In color theory, a color scheme is the choice of colors used in design for a range of media. For example, the use of a white background with black text is an example of a basic and commonly default color scheme in web design.
Color schemes are used to create style and appeal. Colors that create an aesthetic feeling when used together will commonly accompany each other in color schemes. A basic color scheme will use two colors that look appealing together. More advanced color schemes involve several colors in combination, usually based around a single color; for example, text with such colors as red, yellow, orange and light blue arranged together on a black background in a magazine article.
Color schemes can also contain different shades of a single color; for example, a color scheme that mixes different shades of green, ranging from very light (almost white) to very dark.
Use of the phrase color scheme may also and commonly does refer to choice and use of colors used outside typical aesthetic media and context, although may still be used for purely aesthetic effect as well as for purely practical reasons. This most typically refers to color patterns and designs as seen on vehicles, particularly those used in the military when concerning color patterns and designs used for identification of friend or foe, identification of specific military units, or as camouflage.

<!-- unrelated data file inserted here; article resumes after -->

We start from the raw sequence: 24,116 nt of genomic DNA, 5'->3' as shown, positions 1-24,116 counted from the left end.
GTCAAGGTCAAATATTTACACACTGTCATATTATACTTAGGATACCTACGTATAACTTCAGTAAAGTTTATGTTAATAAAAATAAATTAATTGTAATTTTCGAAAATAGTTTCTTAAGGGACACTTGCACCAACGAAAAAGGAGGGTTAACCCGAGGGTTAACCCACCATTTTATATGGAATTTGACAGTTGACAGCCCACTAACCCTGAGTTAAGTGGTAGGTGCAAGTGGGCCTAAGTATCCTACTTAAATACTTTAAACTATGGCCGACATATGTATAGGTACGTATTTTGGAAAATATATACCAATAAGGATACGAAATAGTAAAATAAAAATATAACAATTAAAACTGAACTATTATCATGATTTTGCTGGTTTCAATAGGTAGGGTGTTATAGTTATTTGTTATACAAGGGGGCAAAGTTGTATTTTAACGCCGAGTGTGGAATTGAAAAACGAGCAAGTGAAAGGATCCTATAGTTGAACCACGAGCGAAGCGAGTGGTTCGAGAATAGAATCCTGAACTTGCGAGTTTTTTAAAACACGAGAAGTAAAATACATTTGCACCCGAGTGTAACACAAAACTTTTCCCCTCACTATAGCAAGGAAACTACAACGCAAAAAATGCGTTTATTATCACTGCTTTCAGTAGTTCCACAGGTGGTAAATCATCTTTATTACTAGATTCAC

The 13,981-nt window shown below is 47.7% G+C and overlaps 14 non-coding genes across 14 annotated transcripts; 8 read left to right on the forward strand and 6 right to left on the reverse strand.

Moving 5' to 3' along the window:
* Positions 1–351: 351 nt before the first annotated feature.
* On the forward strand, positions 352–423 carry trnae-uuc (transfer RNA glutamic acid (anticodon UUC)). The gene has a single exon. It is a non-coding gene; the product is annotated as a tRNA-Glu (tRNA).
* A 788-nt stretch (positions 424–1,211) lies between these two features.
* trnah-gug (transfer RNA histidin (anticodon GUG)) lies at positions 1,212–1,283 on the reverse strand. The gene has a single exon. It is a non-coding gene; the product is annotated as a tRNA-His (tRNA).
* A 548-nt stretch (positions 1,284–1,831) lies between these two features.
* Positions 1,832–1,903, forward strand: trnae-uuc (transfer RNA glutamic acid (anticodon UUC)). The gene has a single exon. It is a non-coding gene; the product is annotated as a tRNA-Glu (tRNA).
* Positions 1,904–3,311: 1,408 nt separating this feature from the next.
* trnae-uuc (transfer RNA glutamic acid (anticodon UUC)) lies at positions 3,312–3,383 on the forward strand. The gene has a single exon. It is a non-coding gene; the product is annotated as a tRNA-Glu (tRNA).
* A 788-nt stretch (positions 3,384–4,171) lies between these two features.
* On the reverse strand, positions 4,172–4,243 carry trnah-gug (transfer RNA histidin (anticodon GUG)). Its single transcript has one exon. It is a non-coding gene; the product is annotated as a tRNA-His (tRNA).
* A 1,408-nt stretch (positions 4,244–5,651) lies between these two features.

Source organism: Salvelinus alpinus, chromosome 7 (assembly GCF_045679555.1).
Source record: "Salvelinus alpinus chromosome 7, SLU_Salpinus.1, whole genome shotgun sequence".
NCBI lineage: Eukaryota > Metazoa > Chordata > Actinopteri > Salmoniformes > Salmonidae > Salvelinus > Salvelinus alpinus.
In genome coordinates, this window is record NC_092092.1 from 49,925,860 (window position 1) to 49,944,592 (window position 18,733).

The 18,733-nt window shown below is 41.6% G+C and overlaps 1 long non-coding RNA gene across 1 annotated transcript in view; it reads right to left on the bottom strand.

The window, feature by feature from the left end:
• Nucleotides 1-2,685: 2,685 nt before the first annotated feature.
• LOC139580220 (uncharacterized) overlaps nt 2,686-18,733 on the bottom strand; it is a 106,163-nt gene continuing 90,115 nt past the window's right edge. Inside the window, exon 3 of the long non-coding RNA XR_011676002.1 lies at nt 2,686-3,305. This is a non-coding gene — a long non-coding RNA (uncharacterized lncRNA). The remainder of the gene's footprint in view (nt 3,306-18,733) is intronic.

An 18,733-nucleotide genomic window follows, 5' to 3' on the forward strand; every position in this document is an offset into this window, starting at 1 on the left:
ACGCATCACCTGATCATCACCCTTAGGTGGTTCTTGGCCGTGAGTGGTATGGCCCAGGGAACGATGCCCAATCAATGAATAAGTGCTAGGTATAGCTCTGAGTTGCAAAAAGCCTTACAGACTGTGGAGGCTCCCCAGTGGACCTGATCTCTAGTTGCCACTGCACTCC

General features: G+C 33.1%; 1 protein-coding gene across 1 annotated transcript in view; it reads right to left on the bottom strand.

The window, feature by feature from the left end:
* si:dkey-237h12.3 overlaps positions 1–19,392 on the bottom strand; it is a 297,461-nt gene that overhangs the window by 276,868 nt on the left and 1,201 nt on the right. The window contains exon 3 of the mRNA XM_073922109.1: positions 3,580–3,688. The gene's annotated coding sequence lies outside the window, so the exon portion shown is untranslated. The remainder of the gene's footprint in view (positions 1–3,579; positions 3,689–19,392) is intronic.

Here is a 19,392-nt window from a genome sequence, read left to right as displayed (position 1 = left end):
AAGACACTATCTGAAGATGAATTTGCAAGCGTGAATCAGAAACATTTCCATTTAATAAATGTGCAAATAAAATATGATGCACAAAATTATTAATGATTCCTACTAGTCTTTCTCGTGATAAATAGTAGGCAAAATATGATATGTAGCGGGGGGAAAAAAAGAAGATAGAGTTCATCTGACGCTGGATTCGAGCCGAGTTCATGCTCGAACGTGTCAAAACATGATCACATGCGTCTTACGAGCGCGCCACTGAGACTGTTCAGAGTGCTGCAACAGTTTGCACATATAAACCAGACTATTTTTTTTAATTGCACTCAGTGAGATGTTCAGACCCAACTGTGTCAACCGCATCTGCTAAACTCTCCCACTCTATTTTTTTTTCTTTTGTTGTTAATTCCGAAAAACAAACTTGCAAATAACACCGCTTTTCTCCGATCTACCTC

A color scheme in marketing is referred to as a trade dress and can be sometimes be copyrighted, as is the pink color of Owens-Corning fiberglass.
Famous quotes containing the words colour and/or schemes:
“Iconic clothing has been secularized.... A guardsman in a dress uniform is ostensibly an icon of aggression; his coat is red as the blood he hopes to shed. Seen on a coat-hanger, with no man inside it, the uniform loses all its blustering significance and, to the innocent eye seduced by decorative colour and tactile braid, it is as abstract in symbolic information as a parasol to an Eskimo. It becomes simply magnificent.”
—Angela Carter (19401992)
“Science is a dynamic undertaking directed to lowering the degree of the empiricism involved in solving problems; or, if you prefer, science is a process of fabricating a web of interconnected concepts and conceptual schemes arising from experiments and observations and fruitful of further experiments and observations.”
—James Conant (18931978)